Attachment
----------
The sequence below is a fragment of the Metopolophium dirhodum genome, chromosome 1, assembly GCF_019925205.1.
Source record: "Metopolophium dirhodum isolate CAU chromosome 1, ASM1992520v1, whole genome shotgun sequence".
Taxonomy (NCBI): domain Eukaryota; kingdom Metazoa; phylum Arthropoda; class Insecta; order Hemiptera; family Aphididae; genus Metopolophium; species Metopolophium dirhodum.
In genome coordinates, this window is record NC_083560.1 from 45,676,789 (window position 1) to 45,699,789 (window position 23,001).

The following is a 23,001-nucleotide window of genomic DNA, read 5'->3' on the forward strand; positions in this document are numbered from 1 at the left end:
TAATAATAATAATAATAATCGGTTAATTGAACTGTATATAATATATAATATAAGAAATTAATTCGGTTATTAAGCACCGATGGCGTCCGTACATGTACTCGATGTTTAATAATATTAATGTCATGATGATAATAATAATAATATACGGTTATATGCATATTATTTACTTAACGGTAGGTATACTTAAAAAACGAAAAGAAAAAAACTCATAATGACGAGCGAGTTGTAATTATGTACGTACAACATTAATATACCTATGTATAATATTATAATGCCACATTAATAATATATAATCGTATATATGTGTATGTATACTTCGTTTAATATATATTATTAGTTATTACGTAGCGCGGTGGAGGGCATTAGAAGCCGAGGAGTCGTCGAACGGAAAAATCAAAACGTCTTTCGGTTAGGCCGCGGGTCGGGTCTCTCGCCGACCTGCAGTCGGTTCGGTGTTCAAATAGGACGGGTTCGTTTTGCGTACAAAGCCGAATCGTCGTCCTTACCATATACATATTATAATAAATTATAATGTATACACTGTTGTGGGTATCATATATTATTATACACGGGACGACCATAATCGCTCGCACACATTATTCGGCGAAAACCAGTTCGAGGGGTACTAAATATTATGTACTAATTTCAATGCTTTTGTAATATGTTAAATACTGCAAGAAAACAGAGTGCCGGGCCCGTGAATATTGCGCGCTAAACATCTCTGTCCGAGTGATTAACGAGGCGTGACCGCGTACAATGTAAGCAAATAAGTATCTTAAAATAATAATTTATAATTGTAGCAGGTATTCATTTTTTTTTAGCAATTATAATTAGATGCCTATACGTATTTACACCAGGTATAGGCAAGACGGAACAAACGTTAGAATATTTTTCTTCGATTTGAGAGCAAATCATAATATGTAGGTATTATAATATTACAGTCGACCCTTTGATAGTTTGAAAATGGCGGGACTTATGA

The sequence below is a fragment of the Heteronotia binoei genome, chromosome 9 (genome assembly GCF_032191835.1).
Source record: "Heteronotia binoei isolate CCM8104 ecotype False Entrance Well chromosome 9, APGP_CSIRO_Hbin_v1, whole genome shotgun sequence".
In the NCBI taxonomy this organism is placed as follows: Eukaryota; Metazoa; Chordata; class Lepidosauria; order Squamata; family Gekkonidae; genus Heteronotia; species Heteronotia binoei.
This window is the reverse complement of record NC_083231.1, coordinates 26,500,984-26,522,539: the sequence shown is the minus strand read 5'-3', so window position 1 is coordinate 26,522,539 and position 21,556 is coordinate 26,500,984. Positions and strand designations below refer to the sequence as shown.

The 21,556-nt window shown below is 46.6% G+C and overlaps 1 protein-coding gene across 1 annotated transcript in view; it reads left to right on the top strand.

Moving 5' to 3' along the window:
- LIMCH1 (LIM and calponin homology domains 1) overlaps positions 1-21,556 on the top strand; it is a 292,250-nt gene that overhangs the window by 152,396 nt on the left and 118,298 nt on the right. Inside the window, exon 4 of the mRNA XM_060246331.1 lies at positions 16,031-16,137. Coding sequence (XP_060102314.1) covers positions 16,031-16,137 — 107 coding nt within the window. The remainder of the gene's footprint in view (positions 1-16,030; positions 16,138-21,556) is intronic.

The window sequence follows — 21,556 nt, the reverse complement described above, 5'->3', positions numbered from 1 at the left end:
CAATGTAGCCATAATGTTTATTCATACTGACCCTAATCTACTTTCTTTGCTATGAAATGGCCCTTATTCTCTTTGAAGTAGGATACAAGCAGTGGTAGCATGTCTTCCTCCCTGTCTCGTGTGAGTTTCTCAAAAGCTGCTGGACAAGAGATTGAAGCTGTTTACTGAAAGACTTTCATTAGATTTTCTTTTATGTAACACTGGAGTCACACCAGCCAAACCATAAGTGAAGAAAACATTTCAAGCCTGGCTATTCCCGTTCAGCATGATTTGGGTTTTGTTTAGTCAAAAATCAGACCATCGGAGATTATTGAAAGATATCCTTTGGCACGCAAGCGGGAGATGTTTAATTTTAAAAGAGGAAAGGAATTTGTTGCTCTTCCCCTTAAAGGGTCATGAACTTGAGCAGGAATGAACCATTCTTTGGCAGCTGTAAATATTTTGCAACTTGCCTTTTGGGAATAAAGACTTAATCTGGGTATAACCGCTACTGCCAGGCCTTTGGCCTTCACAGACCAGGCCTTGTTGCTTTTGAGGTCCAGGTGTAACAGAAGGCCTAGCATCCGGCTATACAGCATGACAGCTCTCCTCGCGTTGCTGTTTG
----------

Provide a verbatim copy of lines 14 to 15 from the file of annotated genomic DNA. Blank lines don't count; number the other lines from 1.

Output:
The window sequence follows — 21,556 nt, the reverse complement described above, 5'->3', positions numbered from 1 at the left end:
CAATGTAGCCATAATGTTTATTCATACTGACCCTAATCTACTTTCTTTGCTATGAAATGGCCCTTATTCTCTTTGAAGTAGGATACAAGCAGTGGTAGCATGTCTTCCTCCCTGTCTCGTGTGAGTTTCTCAAAAGCTGCTGGACAAGAGATTGAAGCTGTTTACTGAAAGACTTTCATTAGATTTTCTTTTATGTAACACTGGAGTCACACCAGCCAAACCATAAGTGAAGAAAACATTTCAAGCCTGGCTATTCCCGTTCAGCATGATTTGGGTTTTGTTTAGTCAAAAATCAGACCATCGGAGATTATTGAAAGATATCCTTTGGCACGCAAGCGGGAGATGTTTAATTTTAAAAGAGGAAAGGAATTTGTTGCTCTTCCCCTTAAAGGGTCATGAACTTGAGCAGGAATGAACCATTCTTTGGCAGCTGTAAATATTTTGCAACTTGCCTTTTGGGAATAAAGACTTAATCTGGGTATAACCGCTACTGCCAGGCCTTTGGCCTTCACAGACCAGGCCTTGTTGCTTTTGAGGTCCAGGTGTAACAGAAGGCCTAGCATCCGGCTATACAGCATGACAGCTCTCCTCGCGTTGCTGTTTG